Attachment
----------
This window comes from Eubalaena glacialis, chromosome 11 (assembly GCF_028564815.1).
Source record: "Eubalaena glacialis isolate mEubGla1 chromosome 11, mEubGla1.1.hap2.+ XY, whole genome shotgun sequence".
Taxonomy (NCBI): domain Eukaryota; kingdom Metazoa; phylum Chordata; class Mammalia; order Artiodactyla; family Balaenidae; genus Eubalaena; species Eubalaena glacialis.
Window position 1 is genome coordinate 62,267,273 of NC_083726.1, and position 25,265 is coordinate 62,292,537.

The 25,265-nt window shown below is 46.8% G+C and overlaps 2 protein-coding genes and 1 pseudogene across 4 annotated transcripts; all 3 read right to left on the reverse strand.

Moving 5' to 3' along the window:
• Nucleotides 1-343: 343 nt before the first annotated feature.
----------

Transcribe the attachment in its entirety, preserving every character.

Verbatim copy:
This window comes from Eubalaena glacialis, chromosome 11 (assembly GCF_028564815.1).
Source record: "Eubalaena glacialis isolate mEubGla1 chromosome 11, mEubGla1.1.hap2.+ XY, whole genome shotgun sequence".
Taxonomy (NCBI): domain Eukaryota; kingdom Metazoa; phylum Chordata; class Mammalia; order Artiodactyla; family Balaenidae; genus Eubalaena; species Eubalaena glacialis.
Window position 1 is genome coordinate 62,267,273 of NC_083726.1, and position 25,265 is coordinate 62,292,537.

The 25,265-nt window shown below is 46.8% G+C and overlaps 2 protein-coding genes and 1 pseudogene across 4 annotated transcripts; all 3 read right to left on the reverse strand.

Moving 5' to 3' along the window:
• Nucleotides 1-343: 343 nt before the first annotated feature.